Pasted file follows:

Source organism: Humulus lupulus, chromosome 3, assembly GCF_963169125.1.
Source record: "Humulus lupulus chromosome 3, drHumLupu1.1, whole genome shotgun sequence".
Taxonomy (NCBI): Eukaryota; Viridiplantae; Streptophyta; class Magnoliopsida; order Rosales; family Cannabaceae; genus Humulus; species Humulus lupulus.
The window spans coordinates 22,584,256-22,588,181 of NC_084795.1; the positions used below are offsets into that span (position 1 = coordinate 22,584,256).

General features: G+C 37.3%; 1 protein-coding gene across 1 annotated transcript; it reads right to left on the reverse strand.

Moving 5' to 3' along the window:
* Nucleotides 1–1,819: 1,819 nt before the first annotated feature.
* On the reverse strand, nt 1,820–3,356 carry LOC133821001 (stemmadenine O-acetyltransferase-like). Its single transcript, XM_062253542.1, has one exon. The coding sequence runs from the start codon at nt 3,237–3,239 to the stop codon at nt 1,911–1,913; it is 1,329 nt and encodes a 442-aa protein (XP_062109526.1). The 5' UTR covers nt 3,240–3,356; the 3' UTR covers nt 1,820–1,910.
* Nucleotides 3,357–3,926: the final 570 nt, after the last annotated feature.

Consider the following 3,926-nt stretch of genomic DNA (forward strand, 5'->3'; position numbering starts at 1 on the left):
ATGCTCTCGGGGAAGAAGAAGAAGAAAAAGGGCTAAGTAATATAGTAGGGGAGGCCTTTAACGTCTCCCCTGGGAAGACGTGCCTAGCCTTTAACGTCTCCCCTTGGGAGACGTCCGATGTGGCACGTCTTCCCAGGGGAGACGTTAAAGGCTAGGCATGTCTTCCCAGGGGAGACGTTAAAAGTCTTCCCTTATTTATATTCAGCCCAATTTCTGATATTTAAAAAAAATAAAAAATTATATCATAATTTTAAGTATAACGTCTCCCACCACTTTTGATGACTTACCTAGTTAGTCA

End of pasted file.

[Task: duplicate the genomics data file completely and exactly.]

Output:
Source organism: Humulus lupulus, chromosome 3, assembly GCF_963169125.1.
Source record: "Humulus lupulus chromosome 3, drHumLupu1.1, whole genome shotgun sequence".
Taxonomy (NCBI): Eukaryota; Viridiplantae; Streptophyta; class Magnoliopsida; order Rosales; family Cannabaceae; genus Humulus; species Humulus lupulus.
The window spans coordinates 22,584,256-22,588,181 of NC_084795.1; the positions used below are offsets into that span (position 1 = coordinate 22,584,256).

General features: G+C 37.3%; 1 protein-coding gene across 1 annotated transcript; it reads right to left on the reverse strand.

Moving 5' to 3' along the window:
* Nucleotides 1–1,819: 1,819 nt before the first annotated feature.
* On the reverse strand, nt 1,820–3,356 carry LOC133821001 (stemmadenine O-acetyltransferase-like). Its single transcript, XM_062253542.1, has one exon. The coding sequence runs from the start codon at nt 3,237–3,239 to the stop codon at nt 1,911–1,913; it is 1,329 nt and encodes a 442-aa protein (XP_062109526.1). The 5' UTR covers nt 3,240–3,356; the 3' UTR covers nt 1,820–1,910.
* Nucleotides 3,357–3,926: the final 570 nt, after the last annotated feature.

Consider the following 3,926-nt stretch of genomic DNA (forward strand, 5'->3'; position numbering starts at 1 on the left):
ATGCTCTCGGGGAAGAAGAAGAAGAAAAAGGGCTAAGTAATATAGTAGGGGAGGCCTTTAACGTCTCCCCTGGGAAGACGTGCCTAGCCTTTAACGTCTCCCCTTGGGAGACGTCCGATGTGGCACGTCTTCCCAGGGGAGACGTTAAAGGCTAGGCATGTCTTCCCAGGGGAGACGTTAAAAGTCTTCCCTTATTTATATTCAGCCCAATTTCTGATATTTAAAAAAAATAAAAAATTATATCATAATTTTAAGTATAACGTCTCCCACCACTTTTGATGACTTACCTAGTTAGTCA